Memorize these sounds.

They’ll last you in the hours to come,

when things are still. When the owls and

their prey

are the only creatures allowed to unsteady

the night.

I can close my eyes and feel the spring-damp grass

on my feet,

and feel the murmur of wind float past,

and remember your lips on mine.

And it’s late, too late.

Come home.

By Stevie Beisswanger

A House Called Woman  

They built me (for generations)

a house called Woman

spackled over calcium

heartbeat drumming up until

She screams,

“WHAT’S GOING ON!” she screams, we screamed

and scream

There were other houses called Woman

so many shades and sizes, harboring

bent forecasts, blood songs, and scripts

from DVDs

Woman’s walls were rosy,

packed with pictures she couldn’t face,

their smiles inducing

residual panic:

other lives, other layers of paint

She opened all her airways, just to breathe

the birds, coming and going, until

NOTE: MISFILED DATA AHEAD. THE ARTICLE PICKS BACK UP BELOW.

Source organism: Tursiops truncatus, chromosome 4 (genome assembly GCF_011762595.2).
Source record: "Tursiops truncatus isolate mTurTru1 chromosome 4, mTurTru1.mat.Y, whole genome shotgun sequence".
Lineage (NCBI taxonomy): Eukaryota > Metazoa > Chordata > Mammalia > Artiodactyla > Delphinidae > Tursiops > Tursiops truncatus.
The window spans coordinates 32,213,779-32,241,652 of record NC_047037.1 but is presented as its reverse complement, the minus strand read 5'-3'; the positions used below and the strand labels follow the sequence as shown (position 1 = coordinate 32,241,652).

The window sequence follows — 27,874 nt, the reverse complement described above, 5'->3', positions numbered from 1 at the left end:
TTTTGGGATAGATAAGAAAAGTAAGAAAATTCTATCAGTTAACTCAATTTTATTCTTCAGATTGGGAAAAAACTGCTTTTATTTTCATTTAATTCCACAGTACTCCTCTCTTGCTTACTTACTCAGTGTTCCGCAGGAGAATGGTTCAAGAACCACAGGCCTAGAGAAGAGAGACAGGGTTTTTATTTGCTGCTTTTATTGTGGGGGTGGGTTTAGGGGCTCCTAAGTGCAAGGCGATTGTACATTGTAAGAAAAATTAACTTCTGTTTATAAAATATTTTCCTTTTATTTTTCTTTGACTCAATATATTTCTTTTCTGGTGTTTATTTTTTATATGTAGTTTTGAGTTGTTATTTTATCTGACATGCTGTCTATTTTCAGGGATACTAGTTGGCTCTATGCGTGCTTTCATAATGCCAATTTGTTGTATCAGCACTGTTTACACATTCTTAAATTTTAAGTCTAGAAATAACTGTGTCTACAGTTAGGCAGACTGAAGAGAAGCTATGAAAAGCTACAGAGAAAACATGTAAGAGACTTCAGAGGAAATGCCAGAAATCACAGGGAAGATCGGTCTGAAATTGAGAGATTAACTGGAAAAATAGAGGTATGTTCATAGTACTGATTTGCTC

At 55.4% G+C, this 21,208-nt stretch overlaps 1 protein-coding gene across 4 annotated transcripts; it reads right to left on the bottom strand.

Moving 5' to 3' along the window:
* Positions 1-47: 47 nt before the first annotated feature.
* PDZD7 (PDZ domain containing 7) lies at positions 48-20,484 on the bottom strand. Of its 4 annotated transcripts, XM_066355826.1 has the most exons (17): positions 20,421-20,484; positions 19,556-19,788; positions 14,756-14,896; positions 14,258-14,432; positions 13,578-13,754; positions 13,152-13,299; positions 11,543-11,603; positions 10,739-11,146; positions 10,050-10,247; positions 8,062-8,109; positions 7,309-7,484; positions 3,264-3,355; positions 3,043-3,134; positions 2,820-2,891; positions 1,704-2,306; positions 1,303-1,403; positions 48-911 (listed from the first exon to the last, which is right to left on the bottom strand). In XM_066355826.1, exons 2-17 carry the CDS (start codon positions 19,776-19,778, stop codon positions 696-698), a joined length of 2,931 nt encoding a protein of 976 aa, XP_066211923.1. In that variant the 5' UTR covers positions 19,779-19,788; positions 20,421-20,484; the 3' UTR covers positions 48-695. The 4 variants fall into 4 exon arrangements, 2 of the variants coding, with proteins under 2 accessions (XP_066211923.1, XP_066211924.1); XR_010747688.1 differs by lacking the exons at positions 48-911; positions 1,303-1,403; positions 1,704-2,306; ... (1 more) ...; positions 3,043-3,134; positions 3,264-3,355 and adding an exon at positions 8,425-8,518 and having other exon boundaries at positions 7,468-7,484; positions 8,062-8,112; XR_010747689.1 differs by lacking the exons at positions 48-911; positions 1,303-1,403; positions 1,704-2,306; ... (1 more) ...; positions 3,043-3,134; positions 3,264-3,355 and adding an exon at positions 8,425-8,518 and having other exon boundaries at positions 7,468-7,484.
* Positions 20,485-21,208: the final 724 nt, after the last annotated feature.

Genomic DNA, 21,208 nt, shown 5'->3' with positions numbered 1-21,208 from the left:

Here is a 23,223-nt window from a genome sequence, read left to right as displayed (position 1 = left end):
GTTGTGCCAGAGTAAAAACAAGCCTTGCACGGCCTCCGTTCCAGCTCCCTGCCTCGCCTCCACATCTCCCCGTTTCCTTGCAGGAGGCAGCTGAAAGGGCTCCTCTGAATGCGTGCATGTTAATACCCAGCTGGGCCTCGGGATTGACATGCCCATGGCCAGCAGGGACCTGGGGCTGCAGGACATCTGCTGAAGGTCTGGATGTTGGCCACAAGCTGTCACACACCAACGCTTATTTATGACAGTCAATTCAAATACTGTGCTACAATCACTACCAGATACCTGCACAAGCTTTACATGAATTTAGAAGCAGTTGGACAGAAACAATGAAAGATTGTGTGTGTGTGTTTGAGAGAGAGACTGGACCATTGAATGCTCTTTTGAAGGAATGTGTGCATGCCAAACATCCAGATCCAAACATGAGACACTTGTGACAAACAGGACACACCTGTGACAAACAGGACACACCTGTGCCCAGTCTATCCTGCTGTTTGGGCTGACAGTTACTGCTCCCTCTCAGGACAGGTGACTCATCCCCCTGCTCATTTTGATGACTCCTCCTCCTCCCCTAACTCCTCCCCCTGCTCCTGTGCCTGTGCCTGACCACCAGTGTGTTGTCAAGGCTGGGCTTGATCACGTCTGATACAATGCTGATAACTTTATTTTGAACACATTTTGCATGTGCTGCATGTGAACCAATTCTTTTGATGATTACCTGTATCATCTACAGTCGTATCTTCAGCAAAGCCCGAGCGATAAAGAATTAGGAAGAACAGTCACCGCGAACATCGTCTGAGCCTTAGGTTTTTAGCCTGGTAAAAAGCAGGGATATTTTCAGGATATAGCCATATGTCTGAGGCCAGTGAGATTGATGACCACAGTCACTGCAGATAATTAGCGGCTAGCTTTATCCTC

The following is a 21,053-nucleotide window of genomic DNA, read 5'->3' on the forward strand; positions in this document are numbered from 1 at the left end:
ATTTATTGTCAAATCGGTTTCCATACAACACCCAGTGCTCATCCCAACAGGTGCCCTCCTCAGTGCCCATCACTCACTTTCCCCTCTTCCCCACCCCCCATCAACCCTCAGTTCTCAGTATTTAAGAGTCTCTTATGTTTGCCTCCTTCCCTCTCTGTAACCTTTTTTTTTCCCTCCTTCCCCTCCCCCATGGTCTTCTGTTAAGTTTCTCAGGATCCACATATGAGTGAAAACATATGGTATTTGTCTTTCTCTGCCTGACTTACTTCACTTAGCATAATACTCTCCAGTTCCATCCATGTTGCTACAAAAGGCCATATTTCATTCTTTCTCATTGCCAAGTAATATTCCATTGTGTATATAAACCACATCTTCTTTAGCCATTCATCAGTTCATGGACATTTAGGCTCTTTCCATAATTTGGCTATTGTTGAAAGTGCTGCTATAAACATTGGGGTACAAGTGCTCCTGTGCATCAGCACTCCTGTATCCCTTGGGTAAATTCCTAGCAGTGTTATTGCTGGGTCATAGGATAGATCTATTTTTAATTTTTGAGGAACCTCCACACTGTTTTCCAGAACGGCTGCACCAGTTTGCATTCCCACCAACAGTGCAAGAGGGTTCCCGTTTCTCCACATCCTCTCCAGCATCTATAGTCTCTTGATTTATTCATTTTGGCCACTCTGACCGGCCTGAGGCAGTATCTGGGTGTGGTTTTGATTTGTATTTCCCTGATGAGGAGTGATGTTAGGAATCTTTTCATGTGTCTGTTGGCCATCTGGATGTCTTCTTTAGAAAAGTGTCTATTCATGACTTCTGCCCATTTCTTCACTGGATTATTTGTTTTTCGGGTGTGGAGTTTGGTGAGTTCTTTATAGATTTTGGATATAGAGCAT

“It’s time,” she hears, from nameless


Entity—to pluck

your feathers, Leave

them like breadcrumbs

and unravel

from this nest

Woman soars—

away from those other houses, with weeping

anatomical wounds and

septic survival

Old faces, strangers, try to guide her organs

“home,” but smirking, she gestures toward event

horizons, cawing “there…

Can’t you hear my name

on the wind?”

Womanshell wilts

concerned neighbors knock, hearing



They question whether all along Woman was


Some grow accustomed to her vacant lot,

bake hopeful coded casseroles when the sale sign unstakes

Others are rattled

they board their doors and windows

from the birds, build

extensions, tunnels, bundle and coat

Some, when they watch Woman’s excavation,

will softly fold to silence, watching

polished particles, all afloat

Woman’s belongings: suspended, defiant,


She will not be able to stay  put.